Malware Clean-Up Swamps IT Managers
Companies favor security technology, overlook adequate user training
When it comes to threats, protecting corporate data is IT managers’ top concern. Yet instead of dedicating themselves to the job, IT managers must spend an inordinate amount of time on the mundane task of cleaning up after malware infections.
These results come from a survey conducted by Mountain View, Calif.-based security software vendor GreenBorder Technologies Inc., of 70 IT managers at medium-size companies.
Overall, IT managers most worry about data privacy and confidentiality (for 56 percent of respondents), followed by malware cleanup efforts (54 percent), interference with existing applications and systems (51 percent), patching time and effort (43 percent), and compliance violations (36 percent).
For combating malware, almost all respondents say they employ antivirus software and network firewalls, and three out of four also restrict Internet browsing. Yet IT still spends an inordinate amount of time on cleanup. “Even with the layered security strategies most companies have in place, malware is still getting in and causing major pain,” notes Drew Hoffman, CEO of GreenBorder. In short, IT managers must “dedicate a significant percentage of their resources to cleaning up and patching infected systems.” At one in three companies, for example, between 21 percent and 40 percent of IT staff time is spent on patching.
How, exactly, is malware invading the enterprise? Respondents overwhelmingly blame user behavior (67 percent), followed by zero-day attacks (43 percent), then blended and morphing threats (33 percent). After any infection, 80 percent of respondents also report it takes at least half a day to clean, re-image, or otherwise restore a PC to health.
Security Manager, Heal Thyself
The GreenBorder survey results mirror those of the 2005 Global Security Survey from Deloitte Touche Tohmatsu, especially when it comes to respondents’ top concerns. “Chief among them are the increasing sophistication of threats (63%) and the lack of employee awareness and training (48%), both of which may create an environment of exploitable vulnerabilities and weak operational practices,” notes the Deloitte report.
While respondents to both surveys often blame users for security problems, the Deloitte report criticizes many organizations for not spending enough time or money to address many potential security holes.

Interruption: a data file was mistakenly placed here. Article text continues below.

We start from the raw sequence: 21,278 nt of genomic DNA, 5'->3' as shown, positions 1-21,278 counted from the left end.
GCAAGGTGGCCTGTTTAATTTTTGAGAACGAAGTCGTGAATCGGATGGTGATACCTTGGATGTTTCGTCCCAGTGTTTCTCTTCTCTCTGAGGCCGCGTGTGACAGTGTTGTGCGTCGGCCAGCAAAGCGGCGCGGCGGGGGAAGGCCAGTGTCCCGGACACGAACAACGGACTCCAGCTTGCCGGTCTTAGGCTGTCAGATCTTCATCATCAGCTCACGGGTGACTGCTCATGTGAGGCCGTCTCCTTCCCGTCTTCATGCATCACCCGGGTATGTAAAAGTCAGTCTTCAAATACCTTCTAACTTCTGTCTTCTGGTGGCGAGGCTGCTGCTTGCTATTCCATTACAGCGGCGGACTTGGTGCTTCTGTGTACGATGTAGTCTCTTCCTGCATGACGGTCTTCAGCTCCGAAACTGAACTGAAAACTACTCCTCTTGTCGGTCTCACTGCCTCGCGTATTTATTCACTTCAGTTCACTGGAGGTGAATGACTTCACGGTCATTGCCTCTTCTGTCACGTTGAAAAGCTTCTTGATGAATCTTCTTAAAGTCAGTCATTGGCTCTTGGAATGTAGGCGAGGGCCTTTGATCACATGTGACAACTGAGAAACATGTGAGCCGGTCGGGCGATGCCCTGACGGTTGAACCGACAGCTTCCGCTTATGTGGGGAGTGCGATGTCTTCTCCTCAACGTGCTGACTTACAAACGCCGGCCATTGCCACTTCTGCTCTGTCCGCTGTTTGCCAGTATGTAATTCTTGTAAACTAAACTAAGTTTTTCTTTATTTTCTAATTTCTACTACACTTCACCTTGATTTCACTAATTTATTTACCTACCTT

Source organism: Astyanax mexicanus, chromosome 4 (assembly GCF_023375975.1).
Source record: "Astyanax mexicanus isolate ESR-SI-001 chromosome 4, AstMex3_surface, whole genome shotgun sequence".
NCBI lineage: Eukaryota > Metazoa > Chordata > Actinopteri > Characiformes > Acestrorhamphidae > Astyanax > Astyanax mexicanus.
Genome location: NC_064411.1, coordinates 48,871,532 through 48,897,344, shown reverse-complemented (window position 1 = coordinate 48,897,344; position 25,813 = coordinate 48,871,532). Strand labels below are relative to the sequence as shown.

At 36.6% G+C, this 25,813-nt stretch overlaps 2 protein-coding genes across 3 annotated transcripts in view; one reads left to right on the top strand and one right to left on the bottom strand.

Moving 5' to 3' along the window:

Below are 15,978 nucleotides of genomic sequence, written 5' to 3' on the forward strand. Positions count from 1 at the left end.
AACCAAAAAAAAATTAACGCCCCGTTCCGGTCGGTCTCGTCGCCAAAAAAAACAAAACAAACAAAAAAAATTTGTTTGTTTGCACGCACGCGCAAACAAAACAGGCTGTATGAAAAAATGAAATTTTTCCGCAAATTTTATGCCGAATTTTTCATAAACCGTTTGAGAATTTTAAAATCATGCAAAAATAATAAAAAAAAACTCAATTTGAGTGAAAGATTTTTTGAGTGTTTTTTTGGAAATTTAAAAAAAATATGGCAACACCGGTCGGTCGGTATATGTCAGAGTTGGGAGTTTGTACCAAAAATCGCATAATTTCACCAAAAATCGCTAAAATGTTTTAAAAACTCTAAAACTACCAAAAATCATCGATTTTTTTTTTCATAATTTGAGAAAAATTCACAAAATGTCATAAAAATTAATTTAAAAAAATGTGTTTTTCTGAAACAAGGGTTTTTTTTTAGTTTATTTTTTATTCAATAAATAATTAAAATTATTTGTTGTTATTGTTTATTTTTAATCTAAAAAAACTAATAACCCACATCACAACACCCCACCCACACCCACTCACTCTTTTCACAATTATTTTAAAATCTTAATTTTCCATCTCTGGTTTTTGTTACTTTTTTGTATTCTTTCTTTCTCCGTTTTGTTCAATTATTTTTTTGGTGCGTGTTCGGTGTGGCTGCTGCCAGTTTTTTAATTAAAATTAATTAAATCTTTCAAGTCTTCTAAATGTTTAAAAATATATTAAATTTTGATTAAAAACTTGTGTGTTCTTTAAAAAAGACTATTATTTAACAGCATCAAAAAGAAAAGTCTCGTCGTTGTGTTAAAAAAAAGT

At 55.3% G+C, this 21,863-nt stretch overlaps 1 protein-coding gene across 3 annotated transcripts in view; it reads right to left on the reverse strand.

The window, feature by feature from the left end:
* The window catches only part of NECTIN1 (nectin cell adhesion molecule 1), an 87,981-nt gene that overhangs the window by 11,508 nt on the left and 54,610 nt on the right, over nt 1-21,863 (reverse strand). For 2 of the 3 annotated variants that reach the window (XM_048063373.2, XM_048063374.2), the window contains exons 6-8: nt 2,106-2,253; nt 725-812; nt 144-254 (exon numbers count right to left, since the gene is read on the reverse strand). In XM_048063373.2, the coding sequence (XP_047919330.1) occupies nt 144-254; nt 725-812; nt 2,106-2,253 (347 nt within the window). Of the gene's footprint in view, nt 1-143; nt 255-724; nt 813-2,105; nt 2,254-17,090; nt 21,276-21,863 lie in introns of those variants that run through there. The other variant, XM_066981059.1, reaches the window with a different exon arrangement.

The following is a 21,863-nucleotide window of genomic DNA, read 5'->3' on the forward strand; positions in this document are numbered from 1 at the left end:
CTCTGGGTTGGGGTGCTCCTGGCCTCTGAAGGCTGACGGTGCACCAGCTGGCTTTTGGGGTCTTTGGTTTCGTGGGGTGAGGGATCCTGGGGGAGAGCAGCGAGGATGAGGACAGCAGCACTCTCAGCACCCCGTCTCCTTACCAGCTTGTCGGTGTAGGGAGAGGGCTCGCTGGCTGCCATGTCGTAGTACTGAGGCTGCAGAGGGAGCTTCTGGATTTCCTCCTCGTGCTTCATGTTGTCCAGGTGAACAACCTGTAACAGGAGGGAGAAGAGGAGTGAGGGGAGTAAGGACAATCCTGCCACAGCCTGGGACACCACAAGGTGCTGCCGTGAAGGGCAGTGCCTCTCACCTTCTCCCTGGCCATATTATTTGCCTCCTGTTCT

Deloitte notes there’s a special problem with security processes: “Although the majority of organizations are confident that they have adequately protected themselves from internal and external attacks, many of their investments in technology are undermined by process flaws.” For example, “33 percent of respondents acknowledge that they have done nothing to protect themselves from internal wireless communication exposures, and only 38 percent run scans to identify rogue wireless networks.”
Another too-common information security shortcoming is a lack of proper employee training, notes Deloitte. “With identity theft spinning out of control, and so many respondents concerned with the lack of employee awareness, it is troubling that only 65 percent of organizations have trained their employees on how to identify and report suspicious activity.” Fewer than half of organizations have training or awareness initiatives scheduled for the next 12 months.
Some of this is intentional, notes Ted DeZabala, a principal in the security services group of Deloitte & Touche LLP. “In an attempt to minimize the human risk factor, financial institutions have been focusing on enterprise-wide solutions.” Such technology includes identity, access, vulnerability, patch, and security-event management.
Yet technology alone can only do so much. That’s why any security software or hardware will have to be “augmented by security training and awareness if organizations are to minimize the number of human behavioral threats,” he says.
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